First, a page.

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Acta Cryst. (1997). A53, 251

Symmetry in chaos

By M. Field and M. Golubitsky

Pp. 230. Oxford University Press, 1996
Price £15.00 (Paper). ISBN 0-19-853688-7

In this book, the authors present the kinds of pictures that may be produced when the seemingly contradictory ideas of symmetry and chaos are combined, and they provide in as elementary a way as possible the mathematical ideas that lead to those pictures. Both symmetry and chaos are topics about which much has been written lately at all levels, from the supposedly introductory to the very sophisticated, but this book takes nothing for granted. Each topic is carefully defined so that it is placed in the proper context. Symmetry is first defined, then demonstrated, with simple examples that lead into a nice introduction to groups. The same is done for chaos; first the definition, then carefully explained examples, and then a more general treatment of chaotic systems. The two concepts are then brought together very neatly with an excellent explanation of what is meant by symmetry in chaos.

Since chaos has become a topic of interest with very little general understanding of what it means precisely, it is good to have a book by authors who understand this state of affairs and who set out to explain clearly what is meant by a chaotic system. They develop the logistic equation from the initial premise inherent in the special population problem it is meant to describe. They next explain in detail how chaos can arise from such a simple system and how it comes about. This simple equation, which is not symmetric, is transformed into a symmetric equation and the first step to symmetric chaos is developed. With these fundamentals out of the way, the authors then work out in detail the interesting cases of symmetric icons - symmetric chaotic systems having either rotational or reflection symmetry, or both - and of systems having translational symmetry, so-called quilts. The final chapter deals with symmetric fractals, and is again a clearly written exposition of an interesting topic.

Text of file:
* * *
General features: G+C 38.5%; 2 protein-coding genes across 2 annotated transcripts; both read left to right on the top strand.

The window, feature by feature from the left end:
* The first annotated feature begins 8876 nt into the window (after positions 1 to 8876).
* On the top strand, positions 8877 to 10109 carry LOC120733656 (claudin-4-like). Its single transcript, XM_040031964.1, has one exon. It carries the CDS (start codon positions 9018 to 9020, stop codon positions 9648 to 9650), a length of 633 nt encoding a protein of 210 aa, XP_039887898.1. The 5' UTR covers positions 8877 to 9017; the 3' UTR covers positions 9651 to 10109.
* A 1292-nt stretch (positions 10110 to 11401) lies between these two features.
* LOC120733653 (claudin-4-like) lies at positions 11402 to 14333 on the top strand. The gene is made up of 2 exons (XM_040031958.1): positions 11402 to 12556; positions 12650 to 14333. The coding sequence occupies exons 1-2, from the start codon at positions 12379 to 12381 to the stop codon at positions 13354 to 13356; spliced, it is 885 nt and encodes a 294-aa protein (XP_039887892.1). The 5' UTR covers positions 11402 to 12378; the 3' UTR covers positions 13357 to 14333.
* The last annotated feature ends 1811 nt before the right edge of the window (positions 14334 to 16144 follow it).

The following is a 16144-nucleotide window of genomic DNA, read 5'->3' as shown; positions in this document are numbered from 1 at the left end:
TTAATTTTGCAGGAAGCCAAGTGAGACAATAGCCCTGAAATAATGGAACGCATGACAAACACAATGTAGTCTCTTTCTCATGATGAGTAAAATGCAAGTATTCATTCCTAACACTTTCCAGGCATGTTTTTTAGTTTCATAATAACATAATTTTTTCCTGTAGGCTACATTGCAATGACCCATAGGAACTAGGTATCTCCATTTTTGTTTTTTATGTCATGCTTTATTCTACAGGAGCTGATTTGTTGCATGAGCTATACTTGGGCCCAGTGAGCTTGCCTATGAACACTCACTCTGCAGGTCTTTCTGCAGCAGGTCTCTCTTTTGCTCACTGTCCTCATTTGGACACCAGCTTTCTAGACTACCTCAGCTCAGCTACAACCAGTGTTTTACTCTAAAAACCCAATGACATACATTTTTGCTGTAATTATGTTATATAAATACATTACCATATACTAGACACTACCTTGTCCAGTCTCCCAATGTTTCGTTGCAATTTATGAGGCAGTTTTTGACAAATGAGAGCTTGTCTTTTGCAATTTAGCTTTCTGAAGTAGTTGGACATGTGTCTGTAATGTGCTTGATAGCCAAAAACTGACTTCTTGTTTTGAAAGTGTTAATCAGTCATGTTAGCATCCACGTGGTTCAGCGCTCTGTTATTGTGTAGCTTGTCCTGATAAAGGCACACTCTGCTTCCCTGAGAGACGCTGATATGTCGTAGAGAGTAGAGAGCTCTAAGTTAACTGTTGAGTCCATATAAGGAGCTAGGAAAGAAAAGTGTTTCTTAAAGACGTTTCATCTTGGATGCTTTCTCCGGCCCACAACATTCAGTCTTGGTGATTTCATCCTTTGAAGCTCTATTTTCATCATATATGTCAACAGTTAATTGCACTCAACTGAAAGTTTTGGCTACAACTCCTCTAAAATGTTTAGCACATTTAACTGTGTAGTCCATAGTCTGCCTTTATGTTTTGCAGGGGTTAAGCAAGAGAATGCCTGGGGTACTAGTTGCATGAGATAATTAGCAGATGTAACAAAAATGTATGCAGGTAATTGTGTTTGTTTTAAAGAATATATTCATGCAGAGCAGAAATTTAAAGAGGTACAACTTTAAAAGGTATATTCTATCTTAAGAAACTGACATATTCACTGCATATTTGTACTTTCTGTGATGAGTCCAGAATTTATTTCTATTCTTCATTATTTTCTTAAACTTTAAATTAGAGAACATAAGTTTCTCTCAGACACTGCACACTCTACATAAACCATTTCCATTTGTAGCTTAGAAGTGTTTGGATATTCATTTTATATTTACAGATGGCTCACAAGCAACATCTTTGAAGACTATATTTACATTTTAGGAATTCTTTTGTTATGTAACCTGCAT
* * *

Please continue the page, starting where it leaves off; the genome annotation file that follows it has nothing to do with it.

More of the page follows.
In 54 color plates, the authors illustrate the outcome of the formalism. These pictures are not only aesthetically pleasing but are the real message of the book. That being so, the authors realize that, unless the way in which the pictures are generated is clearly explained, they will not fully convey the meaning of symmetry in chaos. They explain the method by which the images are created by first using a very simple model of a screen, then developing the introduction of color, and then showing in detail how they are completed. The process is brought to closure by including computer programs for the use of the reader.

We need more books of this type. In the best sense of the word, this is a pedagogical book that lays the groundwork for the further work it is sure to generate on the part of the reader. A certain level of mathematics is expected, but it is not very high, and each mathematical topic is developed from a very elementary level. The reader will benefit from the authors' clear grasp of what they wish to say and the great care they have taken to make sure that the essence of this interesting topic is presented in a clear and concise fashion. I found the book an excellent introduction to a field of very general interest.

W. D. Whitehead

Department of Physics
University of Virginia
Charlottesville
VA 22901
USA


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